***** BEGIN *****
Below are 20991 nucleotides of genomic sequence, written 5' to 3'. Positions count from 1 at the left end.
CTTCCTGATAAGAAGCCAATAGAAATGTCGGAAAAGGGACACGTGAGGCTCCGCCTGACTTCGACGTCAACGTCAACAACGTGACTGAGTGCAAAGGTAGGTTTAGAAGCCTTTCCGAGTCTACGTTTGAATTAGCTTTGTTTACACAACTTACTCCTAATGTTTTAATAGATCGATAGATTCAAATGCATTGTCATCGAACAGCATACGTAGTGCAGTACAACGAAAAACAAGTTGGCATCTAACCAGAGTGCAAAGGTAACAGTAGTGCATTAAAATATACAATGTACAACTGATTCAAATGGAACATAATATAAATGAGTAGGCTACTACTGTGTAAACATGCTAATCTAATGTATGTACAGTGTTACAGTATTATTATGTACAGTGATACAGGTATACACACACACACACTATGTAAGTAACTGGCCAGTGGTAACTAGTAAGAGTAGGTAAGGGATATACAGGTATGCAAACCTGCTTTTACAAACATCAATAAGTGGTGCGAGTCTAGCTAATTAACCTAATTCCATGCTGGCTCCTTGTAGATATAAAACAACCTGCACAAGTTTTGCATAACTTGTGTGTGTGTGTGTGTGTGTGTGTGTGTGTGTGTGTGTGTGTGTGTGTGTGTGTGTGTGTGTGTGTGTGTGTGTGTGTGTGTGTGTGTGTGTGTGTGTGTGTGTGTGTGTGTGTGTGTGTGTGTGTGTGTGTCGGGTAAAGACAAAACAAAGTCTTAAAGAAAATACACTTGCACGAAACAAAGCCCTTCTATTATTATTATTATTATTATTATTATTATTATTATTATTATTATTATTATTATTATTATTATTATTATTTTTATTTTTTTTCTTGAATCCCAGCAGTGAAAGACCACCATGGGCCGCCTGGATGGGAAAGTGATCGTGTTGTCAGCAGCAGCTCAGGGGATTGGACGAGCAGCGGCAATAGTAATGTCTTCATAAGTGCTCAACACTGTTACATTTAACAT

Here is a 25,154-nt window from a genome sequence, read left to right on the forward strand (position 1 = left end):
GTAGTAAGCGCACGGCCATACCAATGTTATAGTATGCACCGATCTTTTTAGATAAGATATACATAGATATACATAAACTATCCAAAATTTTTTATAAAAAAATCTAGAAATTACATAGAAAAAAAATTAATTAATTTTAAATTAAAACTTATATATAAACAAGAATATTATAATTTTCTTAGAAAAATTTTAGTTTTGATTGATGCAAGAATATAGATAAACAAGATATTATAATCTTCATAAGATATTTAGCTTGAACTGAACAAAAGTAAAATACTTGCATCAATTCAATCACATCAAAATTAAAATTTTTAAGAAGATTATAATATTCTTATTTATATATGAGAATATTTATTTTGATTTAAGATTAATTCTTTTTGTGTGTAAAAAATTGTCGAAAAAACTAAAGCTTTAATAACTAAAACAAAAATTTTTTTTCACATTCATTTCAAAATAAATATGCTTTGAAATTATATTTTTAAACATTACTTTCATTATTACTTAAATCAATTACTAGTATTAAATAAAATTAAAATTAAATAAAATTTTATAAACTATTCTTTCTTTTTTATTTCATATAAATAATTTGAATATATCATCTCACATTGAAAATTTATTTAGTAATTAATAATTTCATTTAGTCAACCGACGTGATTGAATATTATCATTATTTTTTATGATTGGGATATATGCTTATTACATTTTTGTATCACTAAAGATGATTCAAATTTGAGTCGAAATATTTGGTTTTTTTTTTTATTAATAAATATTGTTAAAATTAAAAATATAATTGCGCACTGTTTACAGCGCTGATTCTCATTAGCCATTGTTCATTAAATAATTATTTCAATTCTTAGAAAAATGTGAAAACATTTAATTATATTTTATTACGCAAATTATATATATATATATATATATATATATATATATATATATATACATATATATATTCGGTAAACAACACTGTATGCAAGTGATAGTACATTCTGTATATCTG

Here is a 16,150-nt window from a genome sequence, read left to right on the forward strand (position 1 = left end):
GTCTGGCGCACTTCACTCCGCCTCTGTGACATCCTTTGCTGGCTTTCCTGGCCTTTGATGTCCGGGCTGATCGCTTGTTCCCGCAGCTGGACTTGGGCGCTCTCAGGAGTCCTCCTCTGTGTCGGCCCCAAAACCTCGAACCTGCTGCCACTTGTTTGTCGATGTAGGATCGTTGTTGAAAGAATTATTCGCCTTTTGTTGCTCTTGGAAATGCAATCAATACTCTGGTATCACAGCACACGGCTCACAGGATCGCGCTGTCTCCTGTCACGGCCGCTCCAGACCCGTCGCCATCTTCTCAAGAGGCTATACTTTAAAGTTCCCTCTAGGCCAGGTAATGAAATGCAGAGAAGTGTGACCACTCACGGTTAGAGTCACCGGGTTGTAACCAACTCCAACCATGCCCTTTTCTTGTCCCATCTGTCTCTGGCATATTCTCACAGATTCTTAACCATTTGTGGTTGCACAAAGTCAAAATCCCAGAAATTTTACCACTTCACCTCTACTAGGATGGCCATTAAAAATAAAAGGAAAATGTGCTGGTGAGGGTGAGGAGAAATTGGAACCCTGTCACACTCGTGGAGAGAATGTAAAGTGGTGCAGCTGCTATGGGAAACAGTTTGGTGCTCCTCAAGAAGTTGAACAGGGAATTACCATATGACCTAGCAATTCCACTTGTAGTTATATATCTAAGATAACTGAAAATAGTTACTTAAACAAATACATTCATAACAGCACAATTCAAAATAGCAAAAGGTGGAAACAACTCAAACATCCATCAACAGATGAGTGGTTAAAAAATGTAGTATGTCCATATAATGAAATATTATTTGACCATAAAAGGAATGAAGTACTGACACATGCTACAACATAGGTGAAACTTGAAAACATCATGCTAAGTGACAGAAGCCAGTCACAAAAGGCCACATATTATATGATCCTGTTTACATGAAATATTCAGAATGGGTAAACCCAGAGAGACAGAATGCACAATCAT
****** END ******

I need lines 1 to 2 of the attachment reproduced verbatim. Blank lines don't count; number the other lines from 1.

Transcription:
Below are 20991 nucleotides of genomic sequence, written 5' to 3'. Positions count from 1 at the left end.
CTTCCTGATAAGAAGCCAATAGAAATGTCGGAAAAGGGACACGTGAGGCTCCGCCTGACTTCGACGTCAACGTCAACAACGTGACTGAGTGCAAAGGTAGGTTTAGAAGCCTTTCCGAGTCTACGTTTGAATTAGCTTTGTTTACACAACTTACTCCTAATGTTTTAATAGATCGATAGATTCAAATGCATTGTCATCGAACAGCATACGTAGTGCAGTACAACGAAAAACAAGTTGGCATCTAACCAGAGTGCAAAGGTAACAGTAGTGCATTAAAATATACAATGTACAACTGATTCAAATGGAACATAATATAAATGAGTAGGCTACTACTGTGTAAACATGCTAATCTAATGTATGTACAGTGTTACAGTATTATTATGTACAGTGATACAGGTATACACACACACACACTATGTAAGTAACTGGCCAGTGGTAACTAGTAAGAGTAGGTAAGGGATATACAGGTATGCAAACCTGCTTTTACAAACATCAATAAGTGGTGCGAGTCTAGCTAATTAACCTAATTCCATGCTGGCTCCTTGTAGATATAAAACAACCTGCACAAGTTTTGCATAACTTGTGTGTGTGTGTGTGTGTGTGTGTGTGTGTGTGTGTGTGTGTGTGTGTGTGTGTGTGTGTGTGTGTGTGTGTGTGTGTGTGTGTGTGTGTGTGTGTGTGTGTGTGTGTGTGTGTGTGTGTGTGTGTGTGTGTCGGGTAAAGACAAAACAAAGTCTTAAAGAAAATACACTTGCACGAAACAAAGCCCTTCTATTATTATTATTATTATTATTATTATTATTATTATTATTATTATTATTATTATTATTATTATTATTATTTTTATTTTTTTTCTTGAATCCCAGCAGTGAAAGACCACCATGGGCCGCCTGGATGGGAAAGTGATCGTGTTGTCAGCAGCAGCTCAGGGGATTGGACGAGCAGCGGCAATAGTAATGTCTTCATAAGTGCTCAACACTGTTACATTTAACAT